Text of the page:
Meet our alumni

Fadi Esber, PhD student in International History

Paris is a great city with a rich culture and a robust academic life. Time spent there will definitely change the way you think!

LSE is committed to producing global citizens and providing students with opportunities to enhance their degrees. This is why we have been sending students to spend two to three months to one of our institutional partners, like Sciences Po Paris.

Read about Fadi's time in France, and see whether this opportunity might be for you too. 

FadiEsberProPhoto747x420Why did you apply to the Partnerships PhD Mobility Scheme?

My doctoral thesis in International History looks at the politics of partition in French Mandate Syria (1920-1946). Therefore, undertaking research at the archives of the French ministry of foreign affairs and the historical service of the French armed forces, both located in Paris, as well as the diplomatic archives in Nantes, is essential for my doctoral work.

The Partnerships PhD Mobility Scheme allowed me to couple my research work in Paris with a placement at Sciences Po, a leading academic institution, which meant that in addition to carrying out the main tasks of archival research, I had access to the school's library resources and rich student life, but most importantly academic guidance.

What was the best part of your time abroad/What were the best moments of your visit? 

This was not my first visit to Paris, but it was my first time living in the city for a prolonged period. It is always great to live in a new places and experience different lifestyles and local cultures. The best moments, however, were the times I found document collections relevant to my research  at official French archives.

Having just started the second year of my doctoral programme, I'm absolutely pleased with the rich and diverse material I found in the three months I spent in Paris (and Nantes). 

How will you use what you learned there?

The time I spent in Paris was about more than just archival research, although the material I went through will greatly contribute to the writing of my dissertation. Being at Sciences Po, the conversations I had here, and the various books I checked at its library (and other libraries), some of which were not available to me in London (such as rare 19th and early 20th century manuscripts) have, beyond informing my research, helped me grasp the French outlook on the Mandate period and its historiography and broadened my horizons on several issues related to my topic and how to approach them.

How was life at Sciences Po compared to the experience you have had in London?

Living in Paris is definitely a unique experience, but the city is as expensive (at times even more expensive) as London, and here were the mobility scheme greatly helps. I found the whole exercise of being at a different academic institution, and a French one per se, to be really important. For me, it opened new avenues of thinking about different topics, not just those directly relating to my doctoral research.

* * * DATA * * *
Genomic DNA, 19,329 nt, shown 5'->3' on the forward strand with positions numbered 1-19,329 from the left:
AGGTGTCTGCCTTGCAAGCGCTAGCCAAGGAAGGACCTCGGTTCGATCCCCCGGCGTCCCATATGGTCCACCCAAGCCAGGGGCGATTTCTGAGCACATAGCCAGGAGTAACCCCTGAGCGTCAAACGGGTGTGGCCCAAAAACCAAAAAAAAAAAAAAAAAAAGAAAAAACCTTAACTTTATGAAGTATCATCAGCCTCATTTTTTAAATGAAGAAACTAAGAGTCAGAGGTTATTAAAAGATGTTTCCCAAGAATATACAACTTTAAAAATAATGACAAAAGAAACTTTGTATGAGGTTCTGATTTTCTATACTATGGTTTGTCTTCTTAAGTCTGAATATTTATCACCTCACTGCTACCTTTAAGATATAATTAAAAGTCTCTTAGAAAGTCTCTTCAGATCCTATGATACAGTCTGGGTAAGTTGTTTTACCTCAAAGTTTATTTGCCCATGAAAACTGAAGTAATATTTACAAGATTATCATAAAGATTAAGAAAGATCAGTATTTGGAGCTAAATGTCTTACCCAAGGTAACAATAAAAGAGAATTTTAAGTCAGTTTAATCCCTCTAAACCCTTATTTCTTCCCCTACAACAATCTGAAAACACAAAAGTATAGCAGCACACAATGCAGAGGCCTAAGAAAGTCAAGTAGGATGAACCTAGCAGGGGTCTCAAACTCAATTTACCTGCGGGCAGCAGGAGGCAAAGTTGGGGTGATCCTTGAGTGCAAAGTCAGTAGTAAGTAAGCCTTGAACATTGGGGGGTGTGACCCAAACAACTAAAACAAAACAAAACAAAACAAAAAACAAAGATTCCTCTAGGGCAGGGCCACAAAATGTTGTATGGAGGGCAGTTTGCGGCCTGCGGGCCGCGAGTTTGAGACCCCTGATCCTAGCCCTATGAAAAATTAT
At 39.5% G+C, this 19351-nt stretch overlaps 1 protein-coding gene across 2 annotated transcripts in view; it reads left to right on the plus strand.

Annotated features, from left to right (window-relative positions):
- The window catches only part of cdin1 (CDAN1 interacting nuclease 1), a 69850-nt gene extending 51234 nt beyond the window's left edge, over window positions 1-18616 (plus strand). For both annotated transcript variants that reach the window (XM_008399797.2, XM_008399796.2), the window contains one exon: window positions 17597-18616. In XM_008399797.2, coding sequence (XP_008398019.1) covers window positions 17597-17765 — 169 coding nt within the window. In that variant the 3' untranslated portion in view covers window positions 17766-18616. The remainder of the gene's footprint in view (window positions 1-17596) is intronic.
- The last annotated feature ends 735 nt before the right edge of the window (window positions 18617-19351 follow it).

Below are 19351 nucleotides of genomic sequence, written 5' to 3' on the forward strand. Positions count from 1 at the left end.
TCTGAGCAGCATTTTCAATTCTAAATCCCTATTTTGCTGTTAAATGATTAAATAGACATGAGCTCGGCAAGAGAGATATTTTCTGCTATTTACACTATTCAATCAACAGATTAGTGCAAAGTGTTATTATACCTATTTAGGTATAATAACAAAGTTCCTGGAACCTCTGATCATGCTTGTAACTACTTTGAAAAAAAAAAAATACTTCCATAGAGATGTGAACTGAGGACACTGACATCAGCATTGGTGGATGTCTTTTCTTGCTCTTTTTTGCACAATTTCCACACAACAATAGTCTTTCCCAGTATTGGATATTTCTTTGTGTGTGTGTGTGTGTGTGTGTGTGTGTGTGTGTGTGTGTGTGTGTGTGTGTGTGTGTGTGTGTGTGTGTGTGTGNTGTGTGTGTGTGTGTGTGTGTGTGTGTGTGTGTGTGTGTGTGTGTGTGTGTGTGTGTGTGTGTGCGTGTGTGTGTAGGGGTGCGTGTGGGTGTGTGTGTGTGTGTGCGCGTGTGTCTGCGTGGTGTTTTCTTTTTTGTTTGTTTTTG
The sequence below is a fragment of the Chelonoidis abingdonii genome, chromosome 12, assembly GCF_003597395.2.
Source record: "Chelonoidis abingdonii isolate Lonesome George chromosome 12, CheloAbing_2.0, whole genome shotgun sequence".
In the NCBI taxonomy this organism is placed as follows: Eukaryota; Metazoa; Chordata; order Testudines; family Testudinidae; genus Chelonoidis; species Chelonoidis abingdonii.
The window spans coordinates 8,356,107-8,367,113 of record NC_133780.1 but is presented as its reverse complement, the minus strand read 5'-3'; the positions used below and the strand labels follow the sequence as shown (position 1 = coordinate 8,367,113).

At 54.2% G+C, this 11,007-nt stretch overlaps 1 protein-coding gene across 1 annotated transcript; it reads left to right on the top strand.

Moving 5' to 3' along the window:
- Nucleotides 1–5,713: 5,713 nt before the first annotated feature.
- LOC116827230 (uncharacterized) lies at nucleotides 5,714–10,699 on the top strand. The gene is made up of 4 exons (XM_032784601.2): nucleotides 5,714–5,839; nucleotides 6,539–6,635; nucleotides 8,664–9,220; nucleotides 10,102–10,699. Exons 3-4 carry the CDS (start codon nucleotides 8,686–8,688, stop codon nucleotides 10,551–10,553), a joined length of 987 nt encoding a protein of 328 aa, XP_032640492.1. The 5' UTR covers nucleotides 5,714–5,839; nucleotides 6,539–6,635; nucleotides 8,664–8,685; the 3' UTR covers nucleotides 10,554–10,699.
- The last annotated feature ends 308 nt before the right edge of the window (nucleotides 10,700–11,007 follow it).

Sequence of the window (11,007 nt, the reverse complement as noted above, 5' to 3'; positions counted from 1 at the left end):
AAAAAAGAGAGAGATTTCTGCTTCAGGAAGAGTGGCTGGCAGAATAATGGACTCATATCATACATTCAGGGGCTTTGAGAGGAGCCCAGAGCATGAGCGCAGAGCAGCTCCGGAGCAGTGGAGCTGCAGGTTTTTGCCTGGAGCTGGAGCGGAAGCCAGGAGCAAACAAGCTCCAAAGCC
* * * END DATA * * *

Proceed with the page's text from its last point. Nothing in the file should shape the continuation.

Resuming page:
What are your top tips for potential applicants? 

First, plan ahead for your application, especially in terms of establishing contact with a scholar at Sciences Po who would be willing to supervise you while you're there. Second, if you intend on doing archival or any other type of research, try to familiarise yourself with the available source well in advance and contact the institutions you would like to visit. Third, also plan your stay in Paris well in advance, especially in terms of accommodation.

As for transportation, you shouldn't worry so much, the 'Pass Navigo' allows you to travel around Paris and its suburbs for only 75 Euros a month, which is much, much cheaper than transportation in London (the amount is even less if you are under 26 years of age and have a student ID).

Is there anything else that you would like to share with others?

I would strongly recommend you apply for the mobility scheme; having a productive break from your studies in London could be helpful on many levels. Again, I would stress the fact that having to leave the LSE for a while and spend time at Sciences Po, another academic institution of parallel calibre, was a positive shock in the sense that it broke certain patterns of thinking I had developed over the first year of my doctoral programme and opened up new paths of thinking about the topic.  Finally, Paris is a great city with a rich culture and a robust academic life. Time spent there will definitely change the way you think about certain issues, even those not related to your academic work.

Fadi Esber Archives